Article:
Transcript by Patrick Garrity, Ken Hughes, Erin Mahan, and Keri Matthews
“Nixon Bugged Own Offices,” the Chicago Tribune marveled on its front page 40 years ago, responding to the astonishing revelation by Alexander P. Butterfield, a little-known White House aide called to testify on July 16, 1973, before the Senate Watergate Committee during a nationally televised hearing. The Secret Service, at President Richard M. Nixon’s behest, had installed a voice-activated recording system that automatically recorded his Oval Office conversations, meaning that the Watergate-era question of “What did the President know and when did he know it?” could be answered objectively. For Nixon, it was the beginning of the end. After he lost a long legal struggle to keep his tapes from Watergate investigators, a transcript of one of them revealed that he had illegally obstructed the FBI’s investigation of the break-in at Democratic National Committee headquarters in the Watergate office and apartment complex. Nixon resigned soon after.
Nixon had some sense of the risks he was taking with the tapes, as is shown by the following transcript of one from the first day of secret recording, Feb. 16, 1971. It comes from a forthcoming collection of transcripts by the Miller Center’s Presidential Recordings Program to be published by Rotunda, the University of Virginia’s digital imprint. It will focus on Nixon’s first week of secret recording. On the first day of it, he resolved firmly: “I will not be transcribed.”
Alexander P. Butterfield: You don't have any questions on this [Unclear.] business that you might want me to answer now? This--this voice--I explained to the President [unclear]--
President Nixon: No. Mum's the whole word. I will not be transcribed.
President Nixon: This is totally for--basically to be put in the file--in my file. I don't want it in your file or Bob's or anybody else's. My file.
H. R. "Bob" Haldeman: Right.
President Nixon: At my instructions today. The whole purpose, basically, [unclear] vault so there may be a day when we have to have this for purposes of--maybe we want to put out something that's positive, maybe we need something just to be sure that we can correct the record. But we're going to have it, that's all. And also, though, because I won't have to have people in the room when I see people--1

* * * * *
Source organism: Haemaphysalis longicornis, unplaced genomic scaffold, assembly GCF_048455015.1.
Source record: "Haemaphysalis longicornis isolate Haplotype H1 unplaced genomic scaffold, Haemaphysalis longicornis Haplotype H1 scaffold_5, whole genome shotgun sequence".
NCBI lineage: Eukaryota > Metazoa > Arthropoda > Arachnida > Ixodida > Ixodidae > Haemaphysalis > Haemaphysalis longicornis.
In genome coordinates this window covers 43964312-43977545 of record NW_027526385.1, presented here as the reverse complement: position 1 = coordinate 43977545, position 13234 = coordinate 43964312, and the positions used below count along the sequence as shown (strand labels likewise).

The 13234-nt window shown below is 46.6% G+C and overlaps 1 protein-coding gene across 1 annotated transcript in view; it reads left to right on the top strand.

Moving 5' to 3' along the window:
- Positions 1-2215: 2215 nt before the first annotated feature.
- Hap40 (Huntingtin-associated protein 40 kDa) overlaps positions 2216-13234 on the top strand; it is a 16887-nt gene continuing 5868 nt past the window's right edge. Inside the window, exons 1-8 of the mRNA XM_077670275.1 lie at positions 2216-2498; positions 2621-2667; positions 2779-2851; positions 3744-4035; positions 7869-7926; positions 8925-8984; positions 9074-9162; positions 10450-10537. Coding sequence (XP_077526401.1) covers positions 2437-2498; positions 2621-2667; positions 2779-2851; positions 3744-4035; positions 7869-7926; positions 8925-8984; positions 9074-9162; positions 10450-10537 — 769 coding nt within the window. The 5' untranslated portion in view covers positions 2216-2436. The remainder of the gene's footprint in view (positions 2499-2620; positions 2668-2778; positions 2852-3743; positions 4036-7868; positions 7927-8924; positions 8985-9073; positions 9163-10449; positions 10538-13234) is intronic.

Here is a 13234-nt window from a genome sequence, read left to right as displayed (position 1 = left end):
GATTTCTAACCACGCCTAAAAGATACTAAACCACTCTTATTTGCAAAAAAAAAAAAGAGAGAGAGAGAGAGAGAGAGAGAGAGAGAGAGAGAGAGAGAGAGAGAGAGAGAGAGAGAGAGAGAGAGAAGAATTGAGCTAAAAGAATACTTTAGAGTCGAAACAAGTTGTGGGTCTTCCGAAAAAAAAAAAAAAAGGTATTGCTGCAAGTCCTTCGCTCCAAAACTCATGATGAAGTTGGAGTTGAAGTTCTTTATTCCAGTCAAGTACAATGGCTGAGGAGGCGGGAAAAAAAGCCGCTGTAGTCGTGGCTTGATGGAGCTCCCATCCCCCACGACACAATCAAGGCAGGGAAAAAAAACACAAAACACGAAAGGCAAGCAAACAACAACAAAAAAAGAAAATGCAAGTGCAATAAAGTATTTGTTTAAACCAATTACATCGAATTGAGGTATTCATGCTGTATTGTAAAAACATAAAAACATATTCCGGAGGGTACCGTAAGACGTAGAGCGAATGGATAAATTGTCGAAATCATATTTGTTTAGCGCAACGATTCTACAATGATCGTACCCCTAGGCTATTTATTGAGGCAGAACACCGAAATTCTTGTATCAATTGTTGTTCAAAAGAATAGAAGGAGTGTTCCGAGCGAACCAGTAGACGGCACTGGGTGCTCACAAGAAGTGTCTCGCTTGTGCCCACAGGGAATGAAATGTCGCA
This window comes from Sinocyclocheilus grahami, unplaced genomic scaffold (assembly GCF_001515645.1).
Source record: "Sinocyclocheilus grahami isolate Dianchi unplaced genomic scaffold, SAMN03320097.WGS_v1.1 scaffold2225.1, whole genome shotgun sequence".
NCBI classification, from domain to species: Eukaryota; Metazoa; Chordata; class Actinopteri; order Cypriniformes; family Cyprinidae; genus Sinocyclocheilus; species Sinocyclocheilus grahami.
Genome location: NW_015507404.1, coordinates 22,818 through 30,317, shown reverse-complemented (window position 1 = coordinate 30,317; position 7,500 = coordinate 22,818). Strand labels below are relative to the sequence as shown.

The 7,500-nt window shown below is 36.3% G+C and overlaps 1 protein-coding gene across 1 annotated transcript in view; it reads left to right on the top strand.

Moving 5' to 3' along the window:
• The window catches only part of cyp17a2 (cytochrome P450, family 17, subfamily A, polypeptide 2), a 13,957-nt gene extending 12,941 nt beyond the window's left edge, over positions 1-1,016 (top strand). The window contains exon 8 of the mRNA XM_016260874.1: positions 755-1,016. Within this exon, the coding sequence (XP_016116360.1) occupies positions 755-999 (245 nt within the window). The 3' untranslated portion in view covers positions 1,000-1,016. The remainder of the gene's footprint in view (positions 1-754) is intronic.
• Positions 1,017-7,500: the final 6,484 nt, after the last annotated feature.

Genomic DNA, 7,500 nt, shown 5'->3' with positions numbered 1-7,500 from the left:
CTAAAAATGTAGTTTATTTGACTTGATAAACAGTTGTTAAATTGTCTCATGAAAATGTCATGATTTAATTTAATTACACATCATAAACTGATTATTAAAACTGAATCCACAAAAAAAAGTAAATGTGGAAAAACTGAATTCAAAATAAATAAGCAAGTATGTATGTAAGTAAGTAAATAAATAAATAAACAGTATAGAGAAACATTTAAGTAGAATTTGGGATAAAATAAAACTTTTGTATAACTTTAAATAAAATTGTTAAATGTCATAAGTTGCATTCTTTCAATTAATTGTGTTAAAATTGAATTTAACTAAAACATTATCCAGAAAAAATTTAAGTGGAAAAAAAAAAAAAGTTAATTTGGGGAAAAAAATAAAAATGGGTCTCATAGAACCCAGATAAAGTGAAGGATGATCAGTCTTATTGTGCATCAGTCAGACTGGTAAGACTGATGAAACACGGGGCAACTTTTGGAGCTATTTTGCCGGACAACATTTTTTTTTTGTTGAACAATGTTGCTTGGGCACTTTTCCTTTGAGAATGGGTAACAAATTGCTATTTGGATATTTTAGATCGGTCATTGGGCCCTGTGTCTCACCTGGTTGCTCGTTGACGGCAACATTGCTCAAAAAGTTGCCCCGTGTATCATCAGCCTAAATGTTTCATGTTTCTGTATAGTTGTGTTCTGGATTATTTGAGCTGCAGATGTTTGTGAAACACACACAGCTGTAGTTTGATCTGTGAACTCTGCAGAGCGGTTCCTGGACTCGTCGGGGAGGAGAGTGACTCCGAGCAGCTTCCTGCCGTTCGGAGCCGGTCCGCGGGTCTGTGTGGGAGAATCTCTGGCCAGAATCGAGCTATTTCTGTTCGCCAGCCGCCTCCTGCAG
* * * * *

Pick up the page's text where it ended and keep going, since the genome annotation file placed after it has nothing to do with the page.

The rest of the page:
Haldeman: That's right.
President Nixon: --which is much better. I can have my personal conversations, which I want to have, and don't have the people there, you know, which I'd much rather do anyway, unless I feel that I need them there to carry out something or as buffers. Then I'll have them, of course. So I think it'll work fine. It's a good system.
Haldeman: If you don't tell anybody you've got it and don't try to [unclear].
President Nixon: [Unclear.]
Haldeman: Any time anything is used from it, it's on the basis of your notes or the President's notes--
President Nixon: That's right.2
Haldeman: --or my notes or--
President Nixon: [Unclear.] For example, you've got nothing to use from this today. Just forget it. File it. Everything today will be filed.
President Nixon: Fair enough? I think it's going to be a very fine system. And I think, incidentally, on those--I don't know, with these open office hours, should we just maybe use that and forget the note-taker business?3
Butterfield: Well, someone should cover it.
Haldeman: I'd still use that. We've got--
Butterfield: We aren't getting--
Haldeman: Look at this from [Paul W.] McCracken. I'll look at this stuff and--and we're getting--
President Nixon: Well--
Haldeman: Take these things and look at what--what comes out of them--this--
President Nixon: OK. Good. I'm for it.
1: Richard Nixon had staff sit in on meetings to take notes and write memoranda of the conversations for the President’s file.
2: In other words, if the White House issued a statement based on conversation captured on the Oval Office tapes, the official line would be that it came from handwritten notes of the President or one of his aides.
3: The President would have brief meetings with celebrities, poster children and other notables which White House “anecdotalists” would attend with the aim of identifying colorful or humanizing remarks for later public dissemination.